The Pericúes – the Mysterious Lost Tribe of Cabo

Love the deserts and oceans of Cabo?  Do you ever think of it’s history, and who were the first peoples of the area?  Join us as we take a peek down archaeological time, and find out more about the original lost tribe of Cabo.

Who are the Pericúes

Meet the Pericúes!  This mysterious, and lost tribe of people, are the original indigenous inhabitants of the southernmost portion of Baja California Sur, including right here in Cabo San Lucas.  They were living peacefully in their tribal lands, when the first Spanish settlers arrived in the region in the 1530s.  When the Spanish encountered them, they found them markedly different from other local tribes they’d met – noting that they had very different language and fast speech.  This led the Spanish setters to name the tribe Pericos (parakeets), hence the modern day name, the Pericúes.  Other tribes in the region called them the Edúes, meaning “people with a different language”.

Pericue of Cabo
Pericue of Cabo

Original Settlers

So where did the Pericúes come from?  Well here’s a shocker – their story will challenge the very Foundation myth of Americas!  It’s been widely held that that the settlement of America began when people arrived on foot from Siberia, across the Bering Land Bridge, which existed between Alaska and Europe from the end of the last ice age, about 20,000 years ago.  People then migrated very slowly south,  making their way down  North and South America.  However, there’s evidence that the Pericúes took a completely different route – travelling over the ocean in boats from Polynesia and northern Australia, sailing along the coast via Japan, 11,000 years ago!  So they might very well be the very first human settlers in Baja!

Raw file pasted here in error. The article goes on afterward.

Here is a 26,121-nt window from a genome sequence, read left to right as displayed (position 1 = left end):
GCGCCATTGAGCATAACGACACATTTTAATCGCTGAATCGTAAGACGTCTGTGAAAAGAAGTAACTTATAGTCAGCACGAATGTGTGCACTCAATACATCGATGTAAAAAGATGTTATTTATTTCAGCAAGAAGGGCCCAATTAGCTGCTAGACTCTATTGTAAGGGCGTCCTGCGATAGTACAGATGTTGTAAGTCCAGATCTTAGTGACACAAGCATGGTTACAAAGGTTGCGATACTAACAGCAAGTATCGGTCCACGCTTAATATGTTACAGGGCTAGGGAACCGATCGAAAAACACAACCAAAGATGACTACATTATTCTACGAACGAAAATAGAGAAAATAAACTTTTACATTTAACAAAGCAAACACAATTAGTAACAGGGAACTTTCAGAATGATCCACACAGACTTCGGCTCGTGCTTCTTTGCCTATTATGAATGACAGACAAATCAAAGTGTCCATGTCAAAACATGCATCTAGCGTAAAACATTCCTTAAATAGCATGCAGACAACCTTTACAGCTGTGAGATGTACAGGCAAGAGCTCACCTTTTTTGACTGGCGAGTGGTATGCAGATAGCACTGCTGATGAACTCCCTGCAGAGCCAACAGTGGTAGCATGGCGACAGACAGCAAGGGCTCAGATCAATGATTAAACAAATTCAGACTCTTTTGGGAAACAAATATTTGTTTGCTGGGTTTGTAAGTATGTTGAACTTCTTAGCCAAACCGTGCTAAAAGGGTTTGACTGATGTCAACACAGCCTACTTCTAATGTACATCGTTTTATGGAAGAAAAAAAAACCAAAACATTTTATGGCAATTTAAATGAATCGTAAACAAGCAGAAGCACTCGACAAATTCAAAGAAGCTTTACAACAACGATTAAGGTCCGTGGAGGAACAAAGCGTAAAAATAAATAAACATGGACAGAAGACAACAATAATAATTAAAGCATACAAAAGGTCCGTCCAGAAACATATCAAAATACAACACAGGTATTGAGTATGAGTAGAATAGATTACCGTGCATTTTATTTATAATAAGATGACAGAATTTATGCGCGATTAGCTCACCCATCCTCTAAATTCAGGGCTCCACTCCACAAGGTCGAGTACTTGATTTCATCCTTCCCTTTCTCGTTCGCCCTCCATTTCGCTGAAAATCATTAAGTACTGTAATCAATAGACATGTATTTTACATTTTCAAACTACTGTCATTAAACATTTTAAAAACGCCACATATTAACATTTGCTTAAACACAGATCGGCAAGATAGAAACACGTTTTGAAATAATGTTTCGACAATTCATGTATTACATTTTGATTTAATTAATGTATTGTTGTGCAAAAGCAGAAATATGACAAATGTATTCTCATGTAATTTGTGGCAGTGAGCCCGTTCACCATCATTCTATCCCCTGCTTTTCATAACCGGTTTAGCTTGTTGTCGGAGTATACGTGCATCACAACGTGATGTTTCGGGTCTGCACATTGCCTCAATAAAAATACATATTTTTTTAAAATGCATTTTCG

Of Art and Skulls

Why do researchers think this?  Well, Pericúes skulls are distinctively hyperdolichocephalic (long and narrow), whereas other local tribes in the Americas have wide and round skulls.  Genetic studies of their skulls suggests that their ancestors are closer to ancient populations of southern Asia, Australia, and the South Pacific Rim.  They also have very distinctive cave paintings, showing a snake, with a deer head and a forked tail, crawling with people, which researchers have found to be similar to aboriginal art found in North Australia.  Pericúes were also said to be taller and stronger than the average inhabitants of the region.  Intriguing!

Pericue of Cabo
Pericue of Cabo

Ocean People

The Pericúes are very much people of the ocean, and are said to be very good sailors and fishermen.  They had sophisticated maritime technology for their time, using wooden rafts and double-bladed paddles.  Examination of their skulls even indicate that they were customary divers!  Freediving in Baja is not a new thing!  They depended on the ocean for their needs, with a diet of fish, shellfish and marine mammals, supplemented by agave, and deer. They made stone pointed arrows as well as nets, spears, harpoons and fishhooks.  They did not practise agriculture at all, living a hunter gatherer lifestyle, dwelling in caves and roofless rock shelters.  They did, however, indulge in smoking, and tobacco smoking was widely practiced.


So where are they now?  It is estimated that around 5000 Pericúes thrived in the area, when the Spaniards first arrived in 1530s.  However, like so many other indigenous communities in the Americas, they did not fair at all well once colonisation began.  The devastating effect of European diseases, such as measles, smallpox, and syphilis – for which they had no immunity, took a massive toll on the population.  The Pericúes were also noted for their rebellious spirit, rising up against the Spaniards several times.  Unfortunately they were never successful, and these rebellions ended with punishing reprisals from the Spaniards, further decimating their population.  By 1767, the year the Jesuits were expelled from Baja, the Pericúes had reached the point of cultural and linguistic extinction.  They left an air of mystery, many unanswered questions, as well as a deep feeling of lost for the cultural heritage of Baja California Sur, as we walk in their footstep, in their ocean and desert home.

Cabo san lucas
Dessert cactus

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Ninja Family Guest Writer:

Sze Wei

Lover of all marine animals big and small – and ok, yes, I like diving a lot!  When not underwater, I can be found in London with my goldfish.
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